Saturday, February 16, 2019

San Jose troupe stages brilliant 'Cat on a Hot Tin Roof'

Brick (Rob August) tries to ignore his frustrated wife, Maggie (Allison F. Rich).

San Jose Stage Company proves the genius of Tennessee Williams with its brilliant production of “Cat on a Hot Tin Roof.”

This interplay of family dysfunction shines thanks to the direction of Lee Sankowich and a pitch-perfect cast.

The action takes place in the gallery of a Mississippi Delta plantation home one summer evening in the early 1950s.

As it opens, the title character, Maggie “the cat” (Allison F. Rich), is expressing her frustration with her husband, Brick (Rob August). He drinks too much and no longer sleeps with her.

A former star football player whose career ended several years ago, he injured his ankle while drunkenly jumping hurdles at the high school the night before. Hence he’s using a crutch.

This opening scene belongs to Maggie. Rich is mesmerizing as Maggie primps  before a mirror and complains not only about Brick but also about his five rambunctious nieces and nephews, the “no-neck monsters.”

They’re the children of Brick’s older brother, Gooper (Will Springhorn Jr.), and his pregnant wife, Mae (Tanya Marie).

Big Daddy (Randall King) has a serious talk with his son, Brick.
Just as Maggie owned one scene, Brick’s father, Big Daddy (Randall King), the family patriarch, owns another as he berates Brick for excessive drinking and touches on a sore subject: Brick’s relationship with his late friend, Skipper.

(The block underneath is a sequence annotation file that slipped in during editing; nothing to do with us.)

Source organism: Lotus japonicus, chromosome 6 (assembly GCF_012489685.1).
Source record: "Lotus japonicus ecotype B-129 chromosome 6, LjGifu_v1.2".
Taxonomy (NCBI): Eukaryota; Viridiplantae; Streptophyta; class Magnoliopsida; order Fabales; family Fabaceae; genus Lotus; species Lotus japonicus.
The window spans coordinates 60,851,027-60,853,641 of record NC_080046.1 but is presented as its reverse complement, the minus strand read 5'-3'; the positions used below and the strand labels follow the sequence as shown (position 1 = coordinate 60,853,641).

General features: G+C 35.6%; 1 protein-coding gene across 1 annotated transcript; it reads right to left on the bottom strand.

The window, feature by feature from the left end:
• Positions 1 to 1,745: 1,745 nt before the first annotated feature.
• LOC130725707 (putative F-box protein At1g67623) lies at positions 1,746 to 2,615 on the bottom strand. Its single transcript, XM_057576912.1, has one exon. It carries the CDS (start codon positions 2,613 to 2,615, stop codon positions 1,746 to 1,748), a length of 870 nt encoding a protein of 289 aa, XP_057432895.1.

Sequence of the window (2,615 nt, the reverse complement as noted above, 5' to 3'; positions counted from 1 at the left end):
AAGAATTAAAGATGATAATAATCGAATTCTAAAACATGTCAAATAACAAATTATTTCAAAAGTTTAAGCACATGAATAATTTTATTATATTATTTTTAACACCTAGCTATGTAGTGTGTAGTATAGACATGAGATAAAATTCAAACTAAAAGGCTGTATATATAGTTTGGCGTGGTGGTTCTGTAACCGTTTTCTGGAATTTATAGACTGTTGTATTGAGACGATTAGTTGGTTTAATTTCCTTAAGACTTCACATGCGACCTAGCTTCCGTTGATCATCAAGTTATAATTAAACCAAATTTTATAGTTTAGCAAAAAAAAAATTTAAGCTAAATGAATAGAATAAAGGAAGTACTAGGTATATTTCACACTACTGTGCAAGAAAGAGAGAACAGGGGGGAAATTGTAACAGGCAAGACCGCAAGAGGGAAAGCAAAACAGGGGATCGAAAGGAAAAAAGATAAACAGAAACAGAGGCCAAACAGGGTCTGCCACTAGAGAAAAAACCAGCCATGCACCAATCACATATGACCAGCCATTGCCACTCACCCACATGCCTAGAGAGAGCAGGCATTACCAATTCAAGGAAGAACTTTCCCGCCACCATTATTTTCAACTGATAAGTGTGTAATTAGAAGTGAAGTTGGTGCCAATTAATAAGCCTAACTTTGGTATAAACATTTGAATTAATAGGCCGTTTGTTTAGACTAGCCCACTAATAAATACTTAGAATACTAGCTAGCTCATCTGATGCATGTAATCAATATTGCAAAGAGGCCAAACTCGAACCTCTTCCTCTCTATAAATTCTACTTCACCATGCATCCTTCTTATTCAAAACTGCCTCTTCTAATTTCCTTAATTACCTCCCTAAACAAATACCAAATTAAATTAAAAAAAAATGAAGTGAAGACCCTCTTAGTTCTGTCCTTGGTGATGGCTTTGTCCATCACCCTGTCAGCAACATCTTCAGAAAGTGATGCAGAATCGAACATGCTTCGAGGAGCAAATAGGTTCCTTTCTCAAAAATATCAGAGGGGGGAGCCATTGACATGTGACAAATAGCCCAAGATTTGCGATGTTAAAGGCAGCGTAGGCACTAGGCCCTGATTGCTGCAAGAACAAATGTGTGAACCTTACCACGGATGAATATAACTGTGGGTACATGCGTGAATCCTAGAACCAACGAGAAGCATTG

He implies that it was homosexual and OK with him, but Brick vehemently denies any such inference.

In both scenes, Brick’s crutch is taken from him, prompting pleas of “give me my crutch,” just as he sometimes pleads for another drink. Hence the crutch is the symbol of Brick’s leaning on alcohol to escape reality.

Big Daddy and his wife of 40-some years, Big Mama (Judith Miller), are also celebrating the good news that he’s suffering from a spastic colon, not cancer. He feels as if he’s been given a new lease on life and sees no need to write a will just now.

However, the rest of the family knows the truth. Big Daddy has cancer that has spread throughout his body and will soon kill him. Hence Gooper and Mae try to curry his favor and gain control of his considerable estate after his death.

Despite Brick’s many problems, he recognizes one theme in his family: mendacity, the untruthfulness used by everyone for one reason for another.

It’s all quite intense thanks to the quality of Williams’ Pulitzer Prize-winning play and the quality of the acting and direction.

Aiding in the process are the set by Giulio Cesare Perrone, lighting by Michael Johnson, costumes by Ashley Garlick and sound by Steve Schoenbeck.

Running about two and a half hours with one intermission, “Cat on a Hot Tin Roof” will continue through March 3 at The Stage, 490 S. First St., San Jose.

For tickets and information, call (408) 283-7142 or visit

Photos from San Jose Stage Company